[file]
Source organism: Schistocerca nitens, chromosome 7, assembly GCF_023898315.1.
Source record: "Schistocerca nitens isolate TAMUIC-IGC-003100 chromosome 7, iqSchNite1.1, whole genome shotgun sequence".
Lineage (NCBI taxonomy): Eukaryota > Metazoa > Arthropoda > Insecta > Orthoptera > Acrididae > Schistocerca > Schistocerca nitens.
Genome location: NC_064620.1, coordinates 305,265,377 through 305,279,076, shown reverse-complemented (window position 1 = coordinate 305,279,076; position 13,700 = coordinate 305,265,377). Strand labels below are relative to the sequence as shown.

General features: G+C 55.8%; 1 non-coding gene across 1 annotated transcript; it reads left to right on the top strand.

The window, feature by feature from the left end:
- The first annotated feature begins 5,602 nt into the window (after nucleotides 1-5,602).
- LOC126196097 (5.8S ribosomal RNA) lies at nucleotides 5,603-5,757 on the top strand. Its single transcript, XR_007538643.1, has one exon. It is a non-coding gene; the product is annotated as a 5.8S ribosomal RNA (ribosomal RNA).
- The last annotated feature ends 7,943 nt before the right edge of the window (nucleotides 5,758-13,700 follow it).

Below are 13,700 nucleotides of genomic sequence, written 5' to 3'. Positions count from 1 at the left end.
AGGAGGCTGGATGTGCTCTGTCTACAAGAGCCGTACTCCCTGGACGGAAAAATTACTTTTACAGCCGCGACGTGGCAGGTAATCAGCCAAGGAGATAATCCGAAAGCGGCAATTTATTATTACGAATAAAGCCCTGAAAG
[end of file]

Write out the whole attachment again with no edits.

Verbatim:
Source organism: Schistocerca nitens, chromosome 7, assembly GCF_023898315.1.
Source record: "Schistocerca nitens isolate TAMUIC-IGC-003100 chromosome 7, iqSchNite1.1, whole genome shotgun sequence".
Lineage (NCBI taxonomy): Eukaryota > Metazoa > Arthropoda > Insecta > Orthoptera > Acrididae > Schistocerca > Schistocerca nitens.
Genome location: NC_064620.1, coordinates 305,265,377 through 305,279,076, shown reverse-complemented (window position 1 = coordinate 305,279,076; position 13,700 = coordinate 305,265,377). Strand labels below are relative to the sequence as shown.

General features: G+C 55.8%; 1 non-coding gene across 1 annotated transcript; it reads left to right on the top strand.

The window, feature by feature from the left end:
- The first annotated feature begins 5,602 nt into the window (after nucleotides 1-5,602).
- LOC126196097 (5.8S ribosomal RNA) lies at nucleotides 5,603-5,757 on the top strand. Its single transcript, XR_007538643.1, has one exon. It is a non-coding gene; the product is annotated as a 5.8S ribosomal RNA (ribosomal RNA).
- The last annotated feature ends 7,943 nt before the right edge of the window (nucleotides 5,758-13,700 follow it).

Below are 13,700 nucleotides of genomic sequence, written 5' to 3'. Positions count from 1 at the left end.
AGGAGGCTGGATGTGCTCTGTCTACAAGAGCCGTACTCCCTGGACGGAAAAATTACTTTTACAGCCGCGACGTGGCAGGTAATCAGCCAAGGAGATAATCCGAAAGCGGCAATTTATTATTACGAATAAAGCCCTGAAAG